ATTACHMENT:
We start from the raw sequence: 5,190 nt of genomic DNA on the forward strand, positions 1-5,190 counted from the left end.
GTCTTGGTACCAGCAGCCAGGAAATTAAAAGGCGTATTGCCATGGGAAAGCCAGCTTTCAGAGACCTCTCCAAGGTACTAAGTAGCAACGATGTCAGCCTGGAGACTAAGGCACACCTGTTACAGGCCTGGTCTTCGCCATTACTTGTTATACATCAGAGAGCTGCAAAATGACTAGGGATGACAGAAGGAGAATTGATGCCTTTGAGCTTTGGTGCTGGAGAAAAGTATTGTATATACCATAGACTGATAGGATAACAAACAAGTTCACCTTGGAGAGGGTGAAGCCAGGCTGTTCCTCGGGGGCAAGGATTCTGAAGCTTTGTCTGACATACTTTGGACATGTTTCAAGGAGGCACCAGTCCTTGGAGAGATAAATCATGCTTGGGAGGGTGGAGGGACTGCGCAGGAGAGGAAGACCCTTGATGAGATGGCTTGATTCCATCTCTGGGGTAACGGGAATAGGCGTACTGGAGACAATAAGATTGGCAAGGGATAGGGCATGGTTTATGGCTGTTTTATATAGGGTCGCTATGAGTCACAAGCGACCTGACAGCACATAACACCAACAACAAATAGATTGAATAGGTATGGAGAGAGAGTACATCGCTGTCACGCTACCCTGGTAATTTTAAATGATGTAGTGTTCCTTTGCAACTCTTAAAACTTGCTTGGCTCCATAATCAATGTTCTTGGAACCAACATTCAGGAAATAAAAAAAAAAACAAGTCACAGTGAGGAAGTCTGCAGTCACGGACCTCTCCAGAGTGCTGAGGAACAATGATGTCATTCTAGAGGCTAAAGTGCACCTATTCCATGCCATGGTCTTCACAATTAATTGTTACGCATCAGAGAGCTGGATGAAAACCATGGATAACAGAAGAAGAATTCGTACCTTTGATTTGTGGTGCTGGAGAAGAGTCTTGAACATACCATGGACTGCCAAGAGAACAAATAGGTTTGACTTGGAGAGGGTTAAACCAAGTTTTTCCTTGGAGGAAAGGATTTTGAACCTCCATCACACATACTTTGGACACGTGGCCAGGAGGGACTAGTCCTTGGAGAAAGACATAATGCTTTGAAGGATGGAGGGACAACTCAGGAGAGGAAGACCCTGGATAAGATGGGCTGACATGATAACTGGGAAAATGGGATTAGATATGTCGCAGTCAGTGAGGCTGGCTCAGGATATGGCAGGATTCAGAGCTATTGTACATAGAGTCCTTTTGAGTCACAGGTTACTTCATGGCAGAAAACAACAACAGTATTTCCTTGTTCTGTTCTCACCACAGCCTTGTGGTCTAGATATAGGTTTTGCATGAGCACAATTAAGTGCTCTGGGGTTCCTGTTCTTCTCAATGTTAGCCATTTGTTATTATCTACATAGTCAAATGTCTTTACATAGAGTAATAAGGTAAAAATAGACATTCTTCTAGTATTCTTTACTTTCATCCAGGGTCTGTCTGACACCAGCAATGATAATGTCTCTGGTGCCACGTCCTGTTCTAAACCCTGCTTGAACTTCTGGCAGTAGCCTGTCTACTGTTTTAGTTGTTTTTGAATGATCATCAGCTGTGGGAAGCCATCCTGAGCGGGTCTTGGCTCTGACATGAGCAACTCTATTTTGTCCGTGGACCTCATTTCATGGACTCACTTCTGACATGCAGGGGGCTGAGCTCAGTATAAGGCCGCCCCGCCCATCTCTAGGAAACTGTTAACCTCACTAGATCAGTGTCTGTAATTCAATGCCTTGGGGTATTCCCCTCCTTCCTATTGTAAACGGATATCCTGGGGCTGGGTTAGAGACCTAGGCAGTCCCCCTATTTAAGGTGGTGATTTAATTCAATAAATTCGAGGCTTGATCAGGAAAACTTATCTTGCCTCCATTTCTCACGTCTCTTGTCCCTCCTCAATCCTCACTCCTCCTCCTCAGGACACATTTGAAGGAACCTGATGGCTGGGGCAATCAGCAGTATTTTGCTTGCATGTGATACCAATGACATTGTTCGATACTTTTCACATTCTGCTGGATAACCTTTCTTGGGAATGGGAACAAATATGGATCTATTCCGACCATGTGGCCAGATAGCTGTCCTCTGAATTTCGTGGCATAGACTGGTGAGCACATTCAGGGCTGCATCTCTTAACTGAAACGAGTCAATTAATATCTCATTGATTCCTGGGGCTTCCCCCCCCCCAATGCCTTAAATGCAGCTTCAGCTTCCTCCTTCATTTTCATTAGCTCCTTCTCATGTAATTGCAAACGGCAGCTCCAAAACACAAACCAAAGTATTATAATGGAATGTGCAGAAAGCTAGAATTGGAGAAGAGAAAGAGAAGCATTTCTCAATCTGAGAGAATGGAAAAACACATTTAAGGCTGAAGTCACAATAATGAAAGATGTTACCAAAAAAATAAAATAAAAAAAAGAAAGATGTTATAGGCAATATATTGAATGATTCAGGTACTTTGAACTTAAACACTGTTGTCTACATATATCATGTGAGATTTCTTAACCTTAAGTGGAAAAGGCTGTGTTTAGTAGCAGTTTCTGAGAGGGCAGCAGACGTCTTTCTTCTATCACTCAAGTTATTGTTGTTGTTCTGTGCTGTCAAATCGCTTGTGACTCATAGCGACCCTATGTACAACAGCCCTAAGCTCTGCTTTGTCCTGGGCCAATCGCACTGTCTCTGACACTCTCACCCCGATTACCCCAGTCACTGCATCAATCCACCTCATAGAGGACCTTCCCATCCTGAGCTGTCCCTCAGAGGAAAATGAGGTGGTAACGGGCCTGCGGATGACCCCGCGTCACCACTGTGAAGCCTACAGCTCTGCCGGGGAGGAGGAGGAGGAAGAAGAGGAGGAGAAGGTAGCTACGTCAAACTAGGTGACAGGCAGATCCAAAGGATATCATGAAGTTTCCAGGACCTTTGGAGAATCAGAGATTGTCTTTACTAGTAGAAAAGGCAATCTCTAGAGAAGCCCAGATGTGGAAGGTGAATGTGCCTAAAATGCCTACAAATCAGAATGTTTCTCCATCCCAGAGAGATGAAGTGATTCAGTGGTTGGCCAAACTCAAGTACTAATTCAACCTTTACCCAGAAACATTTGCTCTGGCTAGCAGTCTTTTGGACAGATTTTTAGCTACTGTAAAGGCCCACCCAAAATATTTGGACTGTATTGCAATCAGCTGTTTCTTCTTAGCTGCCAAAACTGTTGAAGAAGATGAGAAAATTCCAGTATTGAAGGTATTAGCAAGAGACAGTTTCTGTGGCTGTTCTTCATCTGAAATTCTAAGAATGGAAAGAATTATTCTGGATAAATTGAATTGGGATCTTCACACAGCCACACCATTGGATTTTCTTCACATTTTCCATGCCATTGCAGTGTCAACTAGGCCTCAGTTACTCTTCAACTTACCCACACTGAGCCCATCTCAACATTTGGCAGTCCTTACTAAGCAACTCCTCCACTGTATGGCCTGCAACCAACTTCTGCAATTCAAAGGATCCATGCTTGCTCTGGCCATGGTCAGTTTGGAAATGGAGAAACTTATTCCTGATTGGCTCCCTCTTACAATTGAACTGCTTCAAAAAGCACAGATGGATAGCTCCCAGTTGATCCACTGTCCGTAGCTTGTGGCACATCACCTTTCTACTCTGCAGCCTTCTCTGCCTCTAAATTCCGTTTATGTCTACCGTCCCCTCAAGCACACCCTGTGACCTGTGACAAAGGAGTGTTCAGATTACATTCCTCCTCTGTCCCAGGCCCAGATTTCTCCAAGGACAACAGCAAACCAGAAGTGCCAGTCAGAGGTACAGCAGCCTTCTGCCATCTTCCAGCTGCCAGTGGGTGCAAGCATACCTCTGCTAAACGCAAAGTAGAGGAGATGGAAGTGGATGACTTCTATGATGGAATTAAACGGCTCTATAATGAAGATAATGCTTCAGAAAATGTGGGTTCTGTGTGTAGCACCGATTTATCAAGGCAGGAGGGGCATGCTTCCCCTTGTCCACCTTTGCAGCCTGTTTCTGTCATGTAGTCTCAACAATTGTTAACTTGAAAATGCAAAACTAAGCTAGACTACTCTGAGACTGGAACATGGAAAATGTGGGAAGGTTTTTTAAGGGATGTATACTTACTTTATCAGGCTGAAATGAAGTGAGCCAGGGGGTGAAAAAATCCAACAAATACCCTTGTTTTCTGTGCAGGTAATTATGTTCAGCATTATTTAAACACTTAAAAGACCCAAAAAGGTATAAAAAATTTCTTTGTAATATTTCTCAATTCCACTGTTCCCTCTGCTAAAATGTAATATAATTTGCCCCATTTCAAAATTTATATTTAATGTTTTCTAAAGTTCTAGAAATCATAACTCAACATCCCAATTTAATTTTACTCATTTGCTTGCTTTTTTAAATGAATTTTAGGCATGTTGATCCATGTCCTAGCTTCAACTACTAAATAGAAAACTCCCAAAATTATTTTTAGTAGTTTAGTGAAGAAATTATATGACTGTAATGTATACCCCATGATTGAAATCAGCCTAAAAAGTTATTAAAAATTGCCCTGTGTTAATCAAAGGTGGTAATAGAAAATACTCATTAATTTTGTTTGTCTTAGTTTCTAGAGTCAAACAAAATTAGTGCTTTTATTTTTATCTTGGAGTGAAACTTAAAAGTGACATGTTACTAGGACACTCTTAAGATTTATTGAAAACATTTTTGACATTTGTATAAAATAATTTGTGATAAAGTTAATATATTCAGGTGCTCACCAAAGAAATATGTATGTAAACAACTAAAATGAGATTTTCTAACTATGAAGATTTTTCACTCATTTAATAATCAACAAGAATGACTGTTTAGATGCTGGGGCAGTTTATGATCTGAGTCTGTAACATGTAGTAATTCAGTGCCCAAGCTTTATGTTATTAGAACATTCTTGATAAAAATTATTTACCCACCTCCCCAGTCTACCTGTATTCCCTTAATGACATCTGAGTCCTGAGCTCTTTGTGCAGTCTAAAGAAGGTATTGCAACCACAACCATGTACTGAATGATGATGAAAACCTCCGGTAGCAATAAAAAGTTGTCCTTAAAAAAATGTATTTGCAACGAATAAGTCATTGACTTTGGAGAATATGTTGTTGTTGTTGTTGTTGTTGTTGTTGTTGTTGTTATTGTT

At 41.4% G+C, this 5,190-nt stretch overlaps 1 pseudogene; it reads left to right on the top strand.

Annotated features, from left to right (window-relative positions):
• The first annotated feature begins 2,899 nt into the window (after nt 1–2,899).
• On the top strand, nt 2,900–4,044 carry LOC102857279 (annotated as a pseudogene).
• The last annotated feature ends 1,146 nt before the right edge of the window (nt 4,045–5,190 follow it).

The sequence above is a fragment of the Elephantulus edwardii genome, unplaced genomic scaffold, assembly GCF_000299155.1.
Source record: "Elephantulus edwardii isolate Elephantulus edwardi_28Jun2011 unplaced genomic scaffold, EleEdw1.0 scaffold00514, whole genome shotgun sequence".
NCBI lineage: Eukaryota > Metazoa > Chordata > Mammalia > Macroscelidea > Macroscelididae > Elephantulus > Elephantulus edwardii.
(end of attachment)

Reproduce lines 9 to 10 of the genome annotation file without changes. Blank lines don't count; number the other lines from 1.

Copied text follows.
Source record: "Elephantulus edwardii isolate Elephantulus edwardi_28Jun2011 unplaced genomic scaffold, EleEdw1.0 scaffold00514, whole genome shotgun sequence".
NCBI lineage: Eukaryota > Metazoa > Chordata > Mammalia > Macroscelidea > Macroscelididae > Elephantulus > Elephantulus edwardii.